Good Energy

The guys at Good Energy have been really supportive and excited about the expedition, so much so that they have made a contribution which allows me to keep the blog regularly updated during the expedition, so they and everyone else can follow the journey. Good Energy supplies 100% renewable electricity sourced from wind, water, sun and sustainable biomass. CO2 from coal-fired electricity generation is one of the largest contributors to greenhouse gas emissions in the world. Switch your electricity supply to Good Energy using this link and not only will you be supporting the pioneering community of independent green generators, but for every sign up they get they’ll make another donation to help get the bus around the world. It helps you cut your personal CO2 emissions, helps them grow a great business, and helps me get round the world.

Saturday, 29 May 2010

The Reality of Dreams and Packaging Accomplishment

I was browsing the net looking at a long distance rowers’ website recently. They are currently embarked on the final stage of a 3 part journey across the pacific. Over the 3 stages the stated public aim of the journey seems to have shifted, from raising awareness of environmental issues to encouraging others to achieve their personal potential.

I’m always hugely cynical of projects which excuse themselves by “raising awareness of climate change”. Especially ones that require massive CO2 emissions to carry out this awareness raising. It’s a pretty rare corner of the world where people aren’t “aware”. However the media love this simplistic purpose and if you want the sponsors you have to play to the media’s tune.

My journeys have changed their stated purpose too over time. The chocolate powered lorry expedition was “the first ever carbon neutral expedition”. I’ve since come to hate the term carbon neutral with a passion. Short of sitting in a cold dark room holding your breath it’s pretty hard to do anything that’s carbon neutral. Every activity has some energy and CO2 or other Greenhouse gas (GHG) emission associated with it in some way. Don't get me started on the smoke and mirrors, and ethical subterfuge which goes by the name of offsetting. The planets systems can cope with some GHG’s so the aim is not to be carbon neutral, it’s to emit only as much as the planet can cope with. As it turns out that isn’t much but it is more than zero or neutrality.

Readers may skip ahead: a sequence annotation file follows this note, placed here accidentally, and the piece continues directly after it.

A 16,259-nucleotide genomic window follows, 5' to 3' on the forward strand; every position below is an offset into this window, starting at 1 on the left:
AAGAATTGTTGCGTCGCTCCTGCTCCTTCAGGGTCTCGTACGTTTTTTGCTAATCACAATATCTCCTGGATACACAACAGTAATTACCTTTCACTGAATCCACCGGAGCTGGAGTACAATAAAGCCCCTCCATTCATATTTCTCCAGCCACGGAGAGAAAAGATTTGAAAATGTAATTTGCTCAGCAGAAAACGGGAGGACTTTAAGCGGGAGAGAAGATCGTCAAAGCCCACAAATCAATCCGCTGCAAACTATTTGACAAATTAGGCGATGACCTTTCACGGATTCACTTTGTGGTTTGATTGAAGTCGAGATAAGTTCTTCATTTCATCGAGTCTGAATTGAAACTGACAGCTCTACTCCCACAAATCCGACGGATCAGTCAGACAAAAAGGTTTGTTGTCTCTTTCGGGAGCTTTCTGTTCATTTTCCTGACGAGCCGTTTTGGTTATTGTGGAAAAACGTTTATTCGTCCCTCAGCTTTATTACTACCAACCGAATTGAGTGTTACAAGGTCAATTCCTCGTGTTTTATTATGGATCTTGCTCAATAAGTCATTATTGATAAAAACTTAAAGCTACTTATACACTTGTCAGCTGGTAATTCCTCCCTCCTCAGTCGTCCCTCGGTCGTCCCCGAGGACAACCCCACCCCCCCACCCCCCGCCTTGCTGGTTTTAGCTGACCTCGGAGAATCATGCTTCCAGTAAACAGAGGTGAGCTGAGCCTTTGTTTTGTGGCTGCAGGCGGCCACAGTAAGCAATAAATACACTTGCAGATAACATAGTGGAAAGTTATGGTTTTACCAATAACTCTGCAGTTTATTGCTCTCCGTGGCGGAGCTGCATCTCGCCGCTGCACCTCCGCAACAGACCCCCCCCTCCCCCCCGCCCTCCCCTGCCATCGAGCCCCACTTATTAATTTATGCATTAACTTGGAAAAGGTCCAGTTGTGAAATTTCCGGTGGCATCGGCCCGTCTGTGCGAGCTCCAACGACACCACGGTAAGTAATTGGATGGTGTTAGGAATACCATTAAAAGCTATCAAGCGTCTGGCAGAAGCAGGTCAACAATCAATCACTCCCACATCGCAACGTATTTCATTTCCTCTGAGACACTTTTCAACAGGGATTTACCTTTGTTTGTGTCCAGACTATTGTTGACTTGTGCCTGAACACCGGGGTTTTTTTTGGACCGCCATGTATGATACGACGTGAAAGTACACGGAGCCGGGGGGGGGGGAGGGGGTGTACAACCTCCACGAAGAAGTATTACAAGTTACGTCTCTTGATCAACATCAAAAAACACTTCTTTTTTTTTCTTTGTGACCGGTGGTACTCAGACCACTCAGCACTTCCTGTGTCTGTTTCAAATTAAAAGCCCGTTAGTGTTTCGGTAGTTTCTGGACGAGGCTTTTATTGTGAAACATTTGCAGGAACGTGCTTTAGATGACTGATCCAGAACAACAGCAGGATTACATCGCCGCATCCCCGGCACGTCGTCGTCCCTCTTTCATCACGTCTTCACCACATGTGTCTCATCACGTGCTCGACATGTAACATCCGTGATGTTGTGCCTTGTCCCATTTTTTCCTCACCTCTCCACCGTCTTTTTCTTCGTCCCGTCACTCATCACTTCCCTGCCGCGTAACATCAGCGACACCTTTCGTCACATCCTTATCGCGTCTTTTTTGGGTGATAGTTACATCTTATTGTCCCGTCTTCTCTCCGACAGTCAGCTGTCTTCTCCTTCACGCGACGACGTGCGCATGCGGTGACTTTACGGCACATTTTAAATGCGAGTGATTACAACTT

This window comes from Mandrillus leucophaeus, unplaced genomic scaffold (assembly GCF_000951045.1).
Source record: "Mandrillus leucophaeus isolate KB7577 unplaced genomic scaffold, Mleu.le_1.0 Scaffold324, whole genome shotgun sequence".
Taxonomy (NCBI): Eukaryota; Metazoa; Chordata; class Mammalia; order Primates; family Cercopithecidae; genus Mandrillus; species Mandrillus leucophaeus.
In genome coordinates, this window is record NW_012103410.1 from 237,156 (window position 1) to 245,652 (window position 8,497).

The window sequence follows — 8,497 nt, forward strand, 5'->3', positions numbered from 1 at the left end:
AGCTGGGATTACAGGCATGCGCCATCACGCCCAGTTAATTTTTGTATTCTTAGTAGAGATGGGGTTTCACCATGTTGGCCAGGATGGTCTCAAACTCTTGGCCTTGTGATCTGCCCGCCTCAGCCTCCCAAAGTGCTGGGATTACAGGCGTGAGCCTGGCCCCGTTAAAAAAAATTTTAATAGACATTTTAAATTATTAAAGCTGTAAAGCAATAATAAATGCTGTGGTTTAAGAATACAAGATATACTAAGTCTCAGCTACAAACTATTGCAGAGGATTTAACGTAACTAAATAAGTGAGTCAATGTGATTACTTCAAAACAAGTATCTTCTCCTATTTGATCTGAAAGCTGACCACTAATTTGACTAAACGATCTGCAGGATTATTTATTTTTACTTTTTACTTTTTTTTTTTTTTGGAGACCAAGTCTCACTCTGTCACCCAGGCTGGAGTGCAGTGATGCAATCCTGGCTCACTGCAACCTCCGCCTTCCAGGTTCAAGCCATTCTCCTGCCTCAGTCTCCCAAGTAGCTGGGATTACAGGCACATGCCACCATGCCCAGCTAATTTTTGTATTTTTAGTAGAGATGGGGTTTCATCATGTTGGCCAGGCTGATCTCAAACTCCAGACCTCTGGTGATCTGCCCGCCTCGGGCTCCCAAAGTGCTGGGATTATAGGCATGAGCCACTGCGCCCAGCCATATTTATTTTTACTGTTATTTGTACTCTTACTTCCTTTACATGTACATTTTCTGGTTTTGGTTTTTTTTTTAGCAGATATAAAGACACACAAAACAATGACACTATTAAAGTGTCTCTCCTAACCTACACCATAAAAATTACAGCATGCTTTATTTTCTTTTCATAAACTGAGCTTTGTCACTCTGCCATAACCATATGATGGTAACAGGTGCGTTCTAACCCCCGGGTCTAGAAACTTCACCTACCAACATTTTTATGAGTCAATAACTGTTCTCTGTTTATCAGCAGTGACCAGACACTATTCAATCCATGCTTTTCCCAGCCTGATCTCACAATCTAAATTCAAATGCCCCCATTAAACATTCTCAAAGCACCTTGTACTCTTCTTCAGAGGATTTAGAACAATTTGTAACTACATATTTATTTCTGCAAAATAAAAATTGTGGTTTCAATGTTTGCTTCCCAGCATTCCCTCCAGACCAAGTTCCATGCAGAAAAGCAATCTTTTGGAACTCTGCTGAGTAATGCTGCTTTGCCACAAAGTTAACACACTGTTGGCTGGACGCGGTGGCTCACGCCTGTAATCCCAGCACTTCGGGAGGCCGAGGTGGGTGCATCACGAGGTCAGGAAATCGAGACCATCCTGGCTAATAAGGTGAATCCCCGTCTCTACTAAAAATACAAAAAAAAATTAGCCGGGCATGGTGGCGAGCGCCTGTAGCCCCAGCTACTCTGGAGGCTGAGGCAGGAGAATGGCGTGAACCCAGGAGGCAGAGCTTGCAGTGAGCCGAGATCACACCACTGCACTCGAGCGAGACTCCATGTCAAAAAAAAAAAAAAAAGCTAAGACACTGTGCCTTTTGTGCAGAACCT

Carping on about carbon neutrality is really unhelpful, because it’s an unachievable and unnecessary goal, like a five year old wanting to count to infinity. Count to a million, that’s enough.

A journalist friend of mine shared his theory on why the British respect these endurance athletes that perform these essentially unnecessary challenges in the name of saving the planet/inspiring others/any other equally pious reason. According to him, it’s down to the private school system which developed during the empire to create administrators that could go to the far reaches of Britannia, and endure the hardship. Getting a ruddy good hiding, wearing shorts through winter, single sex segregation, makes one into a jolly good chap. And these values have remained important to the British, and are at the heart of why rowers, polar explorers, mountaineers, jungle craft experts, the WWF Ambassador that just swam through lake Everest this week (to raise awareness for Climate change – Really, is it changing?) e.t.c. are so revered.

Playing up to this persona also lands you the cushy corporate speaking gigs, of which I’ve done a few myself, and let me tell you it’s the easiest money I’ve ever made. You talk for 20-40 minutes about what you’ve done and package it in a way that makes it relevant to your audience. I enjoy researching the crowd, and finding a way to make it relevant, but apart from that, the hardest part of the job is finding the venues with the appalling directions they invariably give you. (“Well you are an explorer, I’m sure you can find it”, Yes but I’m not a mind reader.) I really enjoy it, and I’m pretty good at it. I’ve had standing ovations, and I’ve had sober, intelligent adults ask me for my autograph!